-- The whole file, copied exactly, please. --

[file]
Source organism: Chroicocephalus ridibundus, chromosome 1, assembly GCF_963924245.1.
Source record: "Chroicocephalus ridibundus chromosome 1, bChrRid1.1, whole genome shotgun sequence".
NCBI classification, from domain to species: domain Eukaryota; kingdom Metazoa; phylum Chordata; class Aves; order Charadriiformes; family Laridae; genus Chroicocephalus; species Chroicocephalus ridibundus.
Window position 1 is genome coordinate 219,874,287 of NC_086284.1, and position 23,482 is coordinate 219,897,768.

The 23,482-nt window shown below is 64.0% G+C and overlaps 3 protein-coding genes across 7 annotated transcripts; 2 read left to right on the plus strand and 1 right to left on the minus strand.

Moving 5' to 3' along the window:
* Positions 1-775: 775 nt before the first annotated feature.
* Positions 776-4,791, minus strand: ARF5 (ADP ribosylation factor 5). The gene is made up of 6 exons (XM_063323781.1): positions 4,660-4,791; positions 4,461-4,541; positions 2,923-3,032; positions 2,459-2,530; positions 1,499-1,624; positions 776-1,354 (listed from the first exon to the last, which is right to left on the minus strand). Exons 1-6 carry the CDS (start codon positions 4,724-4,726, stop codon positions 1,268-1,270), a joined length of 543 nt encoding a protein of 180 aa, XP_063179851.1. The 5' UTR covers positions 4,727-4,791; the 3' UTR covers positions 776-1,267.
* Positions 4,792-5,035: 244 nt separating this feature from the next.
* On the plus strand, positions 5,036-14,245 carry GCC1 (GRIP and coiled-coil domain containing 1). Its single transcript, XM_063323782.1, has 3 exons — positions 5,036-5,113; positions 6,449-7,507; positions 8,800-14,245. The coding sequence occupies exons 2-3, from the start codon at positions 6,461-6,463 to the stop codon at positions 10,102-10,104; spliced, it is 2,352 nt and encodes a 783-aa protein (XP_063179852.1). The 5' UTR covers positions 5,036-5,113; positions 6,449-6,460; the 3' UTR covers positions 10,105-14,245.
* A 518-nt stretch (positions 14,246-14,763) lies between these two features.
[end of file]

Source organism: Chroicocephalus ridibundus, chromosome 1, assembly GCF_963924245.1.
Source record: "Chroicocephalus ridibundus chromosome 1, bChrRid1.1, whole genome shotgun sequence".
NCBI classification, from domain to species: domain Eukaryota; kingdom Metazoa; phylum Chordata; class Aves; order Charadriiformes; family Laridae; genus Chroicocephalus; species Chroicocephalus ridibundus.
Window position 1 is genome coordinate 219,874,287 of NC_086284.1, and position 23,482 is coordinate 219,897,768.

The 23,482-nt window shown below is 64.0% G+C and overlaps 3 protein-coding genes across 7 annotated transcripts; 2 read left to right on the plus strand and 1 right to left on the minus strand.

Moving 5' to 3' along the window:
* Positions 1-775: 775 nt before the first annotated feature.
* Positions 776-4,791, minus strand: ARF5 (ADP ribosylation factor 5). The gene is made up of 6 exons (XM_063323781.1): positions 4,660-4,791; positions 4,461-4,541; positions 2,923-3,032; positions 2,459-2,530; positions 1,499-1,624; positions 776-1,354 (listed from the first exon to the last, which is right to left on the minus strand). Exons 1-6 carry the CDS (start codon positions 4,724-4,726, stop codon positions 1,268-1,270), a joined length of 543 nt encoding a protein of 180 aa, XP_063179851.1. The 5' UTR covers positions 4,727-4,791; the 3' UTR covers positions 776-1,267.
* Positions 4,792-5,035: 244 nt separating this feature from the next.
* On the plus strand, positions 5,036-14,245 carry GCC1 (GRIP and coiled-coil domain containing 1). Its single transcript, XM_063323782.1, has 3 exons — positions 5,036-5,113; positions 6,449-7,507; positions 8,800-14,245. The coding sequence occupies exons 2-3, from the start codon at positions 6,461-6,463 to the stop codon at positions 10,102-10,104; spliced, it is 2,352 nt and encodes a 783-aa protein (XP_063179852.1). The 5' UTR covers positions 5,036-5,113; positions 6,449-6,460; the 3' UTR covers positions 10,105-14,245.
* A 518-nt stretch (positions 14,246-14,763) lies between these two features.